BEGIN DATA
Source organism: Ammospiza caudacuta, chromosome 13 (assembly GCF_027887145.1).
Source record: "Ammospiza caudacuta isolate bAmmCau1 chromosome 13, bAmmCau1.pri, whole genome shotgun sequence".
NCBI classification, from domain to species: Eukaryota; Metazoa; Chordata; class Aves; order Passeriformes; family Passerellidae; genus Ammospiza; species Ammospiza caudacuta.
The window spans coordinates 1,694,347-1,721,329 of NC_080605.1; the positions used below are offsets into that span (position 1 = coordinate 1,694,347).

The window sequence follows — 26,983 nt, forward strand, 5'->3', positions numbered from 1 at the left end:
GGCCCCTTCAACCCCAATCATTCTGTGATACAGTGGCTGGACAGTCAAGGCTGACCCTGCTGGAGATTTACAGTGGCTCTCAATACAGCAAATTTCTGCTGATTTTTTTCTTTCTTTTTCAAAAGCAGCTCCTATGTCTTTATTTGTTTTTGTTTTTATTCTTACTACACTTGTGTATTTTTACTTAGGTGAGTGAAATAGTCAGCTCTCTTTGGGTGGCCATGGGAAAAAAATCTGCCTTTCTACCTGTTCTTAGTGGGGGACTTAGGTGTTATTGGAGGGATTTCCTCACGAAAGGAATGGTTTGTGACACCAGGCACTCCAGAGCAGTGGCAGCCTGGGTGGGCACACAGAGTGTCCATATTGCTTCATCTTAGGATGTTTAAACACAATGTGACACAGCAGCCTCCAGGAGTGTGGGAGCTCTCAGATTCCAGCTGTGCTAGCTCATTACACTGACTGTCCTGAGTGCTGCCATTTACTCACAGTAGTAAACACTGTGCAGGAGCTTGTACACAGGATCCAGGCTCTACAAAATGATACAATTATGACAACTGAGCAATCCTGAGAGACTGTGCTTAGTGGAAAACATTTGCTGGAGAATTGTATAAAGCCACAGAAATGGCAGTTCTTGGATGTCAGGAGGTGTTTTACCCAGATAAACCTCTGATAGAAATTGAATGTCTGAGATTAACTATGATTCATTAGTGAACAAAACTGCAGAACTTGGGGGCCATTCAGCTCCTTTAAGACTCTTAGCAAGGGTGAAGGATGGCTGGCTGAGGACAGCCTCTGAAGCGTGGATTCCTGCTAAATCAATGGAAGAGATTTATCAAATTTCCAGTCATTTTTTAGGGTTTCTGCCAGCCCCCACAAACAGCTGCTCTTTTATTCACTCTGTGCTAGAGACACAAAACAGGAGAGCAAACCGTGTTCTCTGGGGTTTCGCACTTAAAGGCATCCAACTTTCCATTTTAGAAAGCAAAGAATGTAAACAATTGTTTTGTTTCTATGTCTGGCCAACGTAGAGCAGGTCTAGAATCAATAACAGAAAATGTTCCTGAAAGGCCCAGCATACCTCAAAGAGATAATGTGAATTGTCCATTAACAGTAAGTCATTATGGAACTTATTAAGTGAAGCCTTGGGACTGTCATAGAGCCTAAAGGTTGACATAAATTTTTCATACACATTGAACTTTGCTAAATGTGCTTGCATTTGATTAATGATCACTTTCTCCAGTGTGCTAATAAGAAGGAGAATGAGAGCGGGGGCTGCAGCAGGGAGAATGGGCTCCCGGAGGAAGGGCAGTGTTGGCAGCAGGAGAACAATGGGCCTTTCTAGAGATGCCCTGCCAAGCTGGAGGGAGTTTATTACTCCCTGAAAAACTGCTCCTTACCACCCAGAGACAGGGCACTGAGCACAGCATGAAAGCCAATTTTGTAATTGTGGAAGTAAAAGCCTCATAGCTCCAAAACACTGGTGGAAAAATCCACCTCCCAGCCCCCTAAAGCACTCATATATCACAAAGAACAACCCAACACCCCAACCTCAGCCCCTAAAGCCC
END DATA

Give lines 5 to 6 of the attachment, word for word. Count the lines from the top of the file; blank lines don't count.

The window sequence follows — 26,983 nt, forward strand, 5'->3', positions numbered from 1 at the left end:
GGCCCCTTCAACCCCAATCATTCTGTGATACAGTGGCTGGACAGTCAAGGCTGACCCTGCTGGAGATTTACAGTGGCTCTCAATACAGCAAATTTCTGCTGATTTTTTTCTTTCTTTTTCAAAAGCAGCTCCTATGTCTTTATTTGTTTTTGTTTTTATTCTTACTACACTTGTGTATTTTTACTTAGGTGAGTGAAATAGTCAGCTCTCTTTGGGTGGCCATGGGAAAAAAATCTGCCTTTCTACCTGTTCTTAGTGGGGGACTTAGGTGTTATTGGAGGGATTTCCTCACGAAAGGAATGGTTTGTGACACCAGGCACTCCAGAGCAGTGGCAGCCTGGGTGGGCACACAGAGTGTCCATATTGCTTCATCTTAGGATGTTTAAACACAATGTGACACAGCAGCCTCCAGGAGTGTGGGAGCTCTCAGATTCCAGCTGTGCTAGCTCATTACACTGACTGTCCTGAGTGCTGCCATTTACTCACAGTAGTAAACACTGTGCAGGAGCTTGTACACAGGATCCAGGCTCTACAAAATGATACAATTATGACAACTGAGCAATCCTGAGAGACTGTGCTTAGTGGAAAACATTTGCTGGAGAATTGTATAAAGCCACAGAAATGGCAGTTCTTGGATGTCAGGAGGTGTTTTACCCAGATAAACCTCTGATAGAAATTGAATGTCTGAGATTAACTATGATTCATTAGTGAACAAAACTGCAGAACTTGGGGGCCATTCAGCTCCTTTAAGACTCTTAGCAAGGGTGAAGGATGGCTGGCTGAGGACAGCCTCTGAAGCGTGGATTCCTGCTAAATCAATGGAAGAGATTTATCAAATTTCCAGTCATTTTTTAGGGTTTCTGCCAGCCCCCACAAACAGCTGCTCTTTTATTCACTCTGTGCTAGAGACACAAAACAGGAGAGCAAACCGTGTTCTCTGGGGTTTCGCACTTAAAGGCATCCAACTTTCCATTTTAGAAAGCAAAGAATGTAAACAATTGTTTTGTTTCTATGTCTGGCCAACGTAGAGCAGGTCTAGAATCAATAACAGAAAATGTTCCTGAAAGGCCCAGCATACCTCAAAGAGATAATGTGAATTGTCCATTAACAGTAAGTCATTATGGAACTTATTAAGTGAAGCCTTGGGACTGTCATAGAGCCTAAAGGTTGACATAAATTTTTCATACACATTGAACTTTGCTAAATGTGCTTGCATTTGATTAATGATCACTTTCTCCAGTGTGCTAATAAGAAGGAGAATGAGAGCGGGGGCTGCAGCAGGGAGAATGGGCTCCCGGAGGAAGGGCAGTGTTGGCAGCAGGAGAACAATGGGCCTTTCTAGAGATGCCCTGCCAAGCTGGAGGGAGTTTATTACTCCCTGAAAAACTGCTCCTTACCACCCAGAGACAGGGCACTGAGCACAGCATGAAAGCCAATTTTGTAATTGTGGAAGTAAAAGCCTCATAGCTCCAAAACACTGGTGGAAAAATCCACCTCCCAGCCCCCTAAAGCACTCATATATCACAAAGAACAACCCAACACCCCAACCTCAGCCCCTAAAGCCC